Equity

Why turning to friends and family for capital can be a huge mistake?

Business Advice | 9 November 2016 | 8 years ago

Paul Oberschneider
Paul Oberschneider: “What’s a more valuable asset in the long run, your business or a friendship? That’s a decision you never want to force yourself into having to make”
Paul Oberschneider is an entrepreneur, angel investor, speaker and author. Here, he talks to Business Advice readers about how important it is for startup founders turning to friends and family for capital not to compromise personal relationships for the sake of their business.

One of the major challenges almost all entrepreneurs will face at some point is the need to raise capital.

For many, turning to friends and family for capital will seem like a logical place to start, but this can be a serious mistake.

Keep it in the family?

If you find yourself in a situation where friends and family are funding your business, you have already lost control.

The problem is, the value you place on your personal relationships with these people will inevitably cloud your judgement. It makes tough business decisions even more difficult by mixing in emotion.

Nobody wants to sit down for a special occasion meal knowing you’re losing your family’s money it will either be uncomfortable silence or raging arguments. Either way is not good.

The partnership problem

The same thing can happen when you share ownership of a business with a partner. You may start out working with a friend, and he might be a great guy, but when things go wrong or tough decisions need to be made, it is important that nothing impairs your ability to act quickly and execute change.

Equal partnerships can cripple your ability to do make quick decisions. At some point, you are likely to struggle with deadlock, so keep as much of your company’s equity as possible so there are no arguments and you can act when you need to.

How to lose friends?

In 2008 I sold off my European property businesses one-by-one for a combined $200m and I had planned to retire.

It didnt take long before I needed a new project, however, so when I spotted an opportunity to invest in a trend-setting healthy fast-food company in London I was excited to get involved. I found the young owner, and we struck a deal to become fifty-fifty partners. It was a happy time, but our euphoria lasted for only one day.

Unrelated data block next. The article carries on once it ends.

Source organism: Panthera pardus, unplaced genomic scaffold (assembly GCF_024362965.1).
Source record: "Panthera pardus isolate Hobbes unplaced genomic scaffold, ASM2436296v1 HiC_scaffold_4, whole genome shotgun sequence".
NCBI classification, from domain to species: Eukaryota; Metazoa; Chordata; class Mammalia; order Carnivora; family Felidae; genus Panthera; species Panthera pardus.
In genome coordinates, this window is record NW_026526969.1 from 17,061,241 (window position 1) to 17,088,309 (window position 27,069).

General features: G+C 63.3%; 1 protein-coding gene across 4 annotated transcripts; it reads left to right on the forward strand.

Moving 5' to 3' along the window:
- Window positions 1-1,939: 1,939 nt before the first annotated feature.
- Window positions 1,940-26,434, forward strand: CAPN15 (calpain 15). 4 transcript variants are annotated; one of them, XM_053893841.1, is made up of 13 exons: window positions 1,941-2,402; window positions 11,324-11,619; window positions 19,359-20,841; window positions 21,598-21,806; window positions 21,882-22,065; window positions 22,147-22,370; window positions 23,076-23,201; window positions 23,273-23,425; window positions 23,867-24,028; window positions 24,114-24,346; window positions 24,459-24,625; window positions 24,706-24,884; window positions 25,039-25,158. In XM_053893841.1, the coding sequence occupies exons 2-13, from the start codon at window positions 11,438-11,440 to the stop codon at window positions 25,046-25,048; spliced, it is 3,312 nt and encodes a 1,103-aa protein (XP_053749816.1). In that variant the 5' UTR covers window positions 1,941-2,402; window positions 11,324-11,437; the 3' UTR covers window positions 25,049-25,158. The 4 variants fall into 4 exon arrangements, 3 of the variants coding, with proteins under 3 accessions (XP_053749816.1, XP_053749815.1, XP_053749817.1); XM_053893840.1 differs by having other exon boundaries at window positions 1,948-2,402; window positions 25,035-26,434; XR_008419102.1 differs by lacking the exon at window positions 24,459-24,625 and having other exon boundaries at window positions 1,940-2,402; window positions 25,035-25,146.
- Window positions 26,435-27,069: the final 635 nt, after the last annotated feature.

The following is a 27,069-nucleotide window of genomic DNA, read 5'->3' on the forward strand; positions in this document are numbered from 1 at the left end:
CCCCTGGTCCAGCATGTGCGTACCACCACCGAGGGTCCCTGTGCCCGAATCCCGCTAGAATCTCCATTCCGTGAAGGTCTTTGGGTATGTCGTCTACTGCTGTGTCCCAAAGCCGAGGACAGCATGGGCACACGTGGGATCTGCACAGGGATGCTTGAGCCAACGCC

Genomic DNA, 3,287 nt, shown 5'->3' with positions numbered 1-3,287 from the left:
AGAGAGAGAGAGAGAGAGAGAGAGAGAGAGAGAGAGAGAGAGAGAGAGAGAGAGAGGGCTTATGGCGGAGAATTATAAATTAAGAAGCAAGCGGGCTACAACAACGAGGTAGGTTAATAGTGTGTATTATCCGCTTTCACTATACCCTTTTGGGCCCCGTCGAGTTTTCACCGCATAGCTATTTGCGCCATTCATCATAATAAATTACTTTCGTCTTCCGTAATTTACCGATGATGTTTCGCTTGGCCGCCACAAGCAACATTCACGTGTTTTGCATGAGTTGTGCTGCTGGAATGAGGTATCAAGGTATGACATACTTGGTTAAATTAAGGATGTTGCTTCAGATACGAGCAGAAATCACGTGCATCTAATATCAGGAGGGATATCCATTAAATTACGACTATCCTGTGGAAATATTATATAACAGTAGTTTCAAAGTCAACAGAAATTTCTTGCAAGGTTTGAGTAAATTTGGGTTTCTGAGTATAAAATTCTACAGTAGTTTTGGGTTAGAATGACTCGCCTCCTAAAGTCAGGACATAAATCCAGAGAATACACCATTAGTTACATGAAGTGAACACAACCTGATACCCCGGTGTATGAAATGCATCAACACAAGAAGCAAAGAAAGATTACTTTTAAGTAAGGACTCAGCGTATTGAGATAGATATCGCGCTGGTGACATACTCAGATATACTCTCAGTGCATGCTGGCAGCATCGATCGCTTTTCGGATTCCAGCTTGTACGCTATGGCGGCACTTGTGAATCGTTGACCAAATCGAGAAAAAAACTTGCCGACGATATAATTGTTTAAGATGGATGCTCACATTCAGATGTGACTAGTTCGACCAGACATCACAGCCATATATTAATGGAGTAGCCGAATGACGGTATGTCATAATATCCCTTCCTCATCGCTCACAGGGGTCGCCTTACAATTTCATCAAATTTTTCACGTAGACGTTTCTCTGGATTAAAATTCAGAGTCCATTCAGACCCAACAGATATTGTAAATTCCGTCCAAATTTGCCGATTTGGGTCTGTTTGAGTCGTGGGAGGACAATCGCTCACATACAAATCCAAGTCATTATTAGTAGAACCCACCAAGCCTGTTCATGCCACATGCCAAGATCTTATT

The first problem was that my partner had started the company and had always run the show. I had also always been the majority owner when I had built up my companies, and any outside institutional investors had just let me get on with things.

Now, I was the investor, so when I showed up for work the following day ready to make things happen, our relationship became a battlea push and pull struggle.

Another time, a good friend and I decided to buy a business together. We were equal partners. Everything was great in the beginning, but when more money was required my friend was unwilling to invest more heavily, but nor did he want to dilute his shareholding by allowing me to invest more on my own.

We quickly found ourselves in a deadlock, he screamed f**k you? at me several times in a row, and working with him became untenable. Our friendship, whatever it had been, was over.

Falling out over a business deal killed our friendship. Today, I have to ask, why? What was a more valuable asset in the long run the business or our friendship? That’s a decision you never want to force yourself into having to make.

The capital conundrum

So who do you turn to when you need capital to grow your business? And is it possible to maintain control?

There is a big distinction between a private equity investor or a professional investor and a friend or relative that’s ready to be your partner.

Professional or institutional investors are too busy doing deals, raising capital, and monitoring their investments for exit to want to sit next to you at your desk and question your decisions. They are busy. That’s not their job.

When I worked as a stockbroker on Wall Street many years ago, I felt guilty when I lost money for the doctors or dentists that were my clients. I couldnt sleep at night. However, if I lost money for an institutional investor, I wasnt distressed.

I didnt like having lost money, but I realised these were professional investors theyd already underwritten a portion of their portfolios to loss. It wasnt a personal thing. Food wouldnt come off their tables. That’s the difference between family investors and professional investors.

don’t fear debt

Finally, don’t exclude debt as an option. Debt by its very nature is cheaper than equity. Simplistically, there is a rate of interest, you will need to pay it back at some point and of course interest payments can be a drain on cash flow. However, I would rather pay a bank interest than give a majority of my shares away any day.

Equity is the dearest thing in business, and it’s expensive. don’t give it away, and don’t share it if you don’t have to, especially with friends and relatives.

These are people you need to see every day and the people you will eat Christmas dinner with, so keep personal relationships separate and get money from the professionals.

Paul Oberschneider is the author of new book, Why Sell Tacos in Africa?

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Topic

Equity

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